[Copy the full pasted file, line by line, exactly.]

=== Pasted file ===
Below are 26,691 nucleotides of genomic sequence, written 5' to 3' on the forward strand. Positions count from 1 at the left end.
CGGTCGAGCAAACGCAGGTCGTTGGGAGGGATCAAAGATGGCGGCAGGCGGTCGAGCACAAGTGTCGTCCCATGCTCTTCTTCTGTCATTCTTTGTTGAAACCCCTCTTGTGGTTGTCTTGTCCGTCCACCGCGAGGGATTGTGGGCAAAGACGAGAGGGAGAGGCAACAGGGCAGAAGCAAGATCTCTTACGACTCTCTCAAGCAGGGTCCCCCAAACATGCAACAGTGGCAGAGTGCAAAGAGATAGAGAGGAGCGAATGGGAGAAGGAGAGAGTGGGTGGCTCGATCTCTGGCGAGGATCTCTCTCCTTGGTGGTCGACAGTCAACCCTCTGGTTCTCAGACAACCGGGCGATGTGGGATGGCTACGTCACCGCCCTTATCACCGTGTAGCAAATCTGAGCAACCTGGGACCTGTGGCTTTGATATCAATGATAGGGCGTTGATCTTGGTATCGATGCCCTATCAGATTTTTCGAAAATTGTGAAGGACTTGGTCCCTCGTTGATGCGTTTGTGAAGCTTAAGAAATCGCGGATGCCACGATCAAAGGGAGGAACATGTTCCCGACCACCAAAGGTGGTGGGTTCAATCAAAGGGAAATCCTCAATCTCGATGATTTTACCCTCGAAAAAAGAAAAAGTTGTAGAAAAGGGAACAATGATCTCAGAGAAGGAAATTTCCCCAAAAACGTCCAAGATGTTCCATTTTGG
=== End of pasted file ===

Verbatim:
Below are 26,691 nucleotides of genomic sequence, written 5' to 3' on the forward strand. Positions count from 1 at the left end.
CGGTCGAGCAAACGCAGGTCGTTGGGAGGGATCAAAGATGGCGGCAGGCGGTCGAGCACAAGTGTCGTCCCATGCTCTTCTTCTGTCATTCTTTGTTGAAACCCCTCTTGTGGTTGTCTTGTCCGTCCACCGCGAGGGATTGTGGGCAAAGACGAGAGGGAGAGGCAACAGGGCAGAAGCAAGATCTCTTACGACTCTCTCAAGCAGGGTCCCCCAAACATGCAACAGTGGCAGAGTGCAAAGAGATAGAGAGGAGCGAATGGGAGAAGGAGAGAGTGGGTGGCTCGATCTCTGGCGAGGATCTCTCTCCTTGGTGGTCGACAGTCAACCCTCTGGTTCTCAGACAACCGGGCGATGTGGGATGGCTACGTCACCGCCCTTATCACCGTGTAGCAAATCTGAGCAACCTGGGACCTGTGGCTTTGATATCAATGATAGGGCGTTGATCTTGGTATCGATGCCCTATCAGATTTTTCGAAAATTGTGAAGGACTTGGTCCCTCGTTGATGCGTTTGTGAAGCTTAAGAAATCGCGGATGCCACGATCAAAGGGAGGAACATGTTCCCGACCACCAAAGGTGGTGGGTTCAATCAAAGGGAAATCCTCAATCTCGATGATTTTACCCTCGAAAAAAGAAAAAGTTGTAGAAAAGGGAACAATGATCTCAGAGAAGGAAATTTCCCCAAAAACGTCCAAGATGTTCCATTTTGG